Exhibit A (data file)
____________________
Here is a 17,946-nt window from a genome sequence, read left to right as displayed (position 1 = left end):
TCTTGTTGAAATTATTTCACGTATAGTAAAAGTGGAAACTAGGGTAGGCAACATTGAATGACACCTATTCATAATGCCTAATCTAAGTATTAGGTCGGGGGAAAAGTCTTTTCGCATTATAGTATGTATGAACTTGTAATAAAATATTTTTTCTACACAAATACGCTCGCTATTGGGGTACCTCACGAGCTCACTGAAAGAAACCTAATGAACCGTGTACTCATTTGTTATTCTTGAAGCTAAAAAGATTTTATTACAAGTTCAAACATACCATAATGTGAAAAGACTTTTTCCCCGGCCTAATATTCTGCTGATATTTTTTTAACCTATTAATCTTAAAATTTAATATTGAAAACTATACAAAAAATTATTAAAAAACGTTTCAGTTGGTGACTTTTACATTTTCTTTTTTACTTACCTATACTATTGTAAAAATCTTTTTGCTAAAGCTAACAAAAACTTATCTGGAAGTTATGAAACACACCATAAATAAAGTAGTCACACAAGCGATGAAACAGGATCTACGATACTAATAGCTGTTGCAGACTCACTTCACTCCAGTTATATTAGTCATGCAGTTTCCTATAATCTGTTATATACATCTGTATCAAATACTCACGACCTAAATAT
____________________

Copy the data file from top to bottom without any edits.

Here is a 17,946-nt window from a genome sequence, read left to right as displayed (position 1 = left end):
TCTTGTTGAAATTATTTCACGTATAGTAAAAGTGGAAACTAGGGTAGGCAACATTGAATGACACCTATTCATAATGCCTAATCTAAGTATTAGGTCGGGGGAAAAGTCTTTTCGCATTATAGTATGTATGAACTTGTAATAAAATATTTTTTCTACACAAATACGCTCGCTATTGGGGTACCTCACGAGCTCACTGAAAGAAACCTAATGAACCGTGTACTCATTTGTTATTCTTGAAGCTAAAAAGATTTTATTACAAGTTCAAACATACCATAATGTGAAAAGACTTTTTCCCCGGCCTAATATTCTGCTGATATTTTTTTAACCTATTAATCTTAAAATTTAATATTGAAAACTATACAAAAAATTATTAAAAAACGTTTCAGTTGGTGACTTTTACATTTTCTTTTTTACTTACCTATACTATTGTAAAAATCTTTTTGCTAAAGCTAACAAAAACTTATCTGGAAGTTATGAAACACACCATAAATAAAGTAGTCACACAAGCGATGAAACAGGATCTACGATACTAATAGCTGTTGCAGACTCACTTCACTCCAGTTATATTAGTCATGCAGTTTCCTATAATCTGTTATATACATCTGTATCAAATACTCACGACCTAAATAT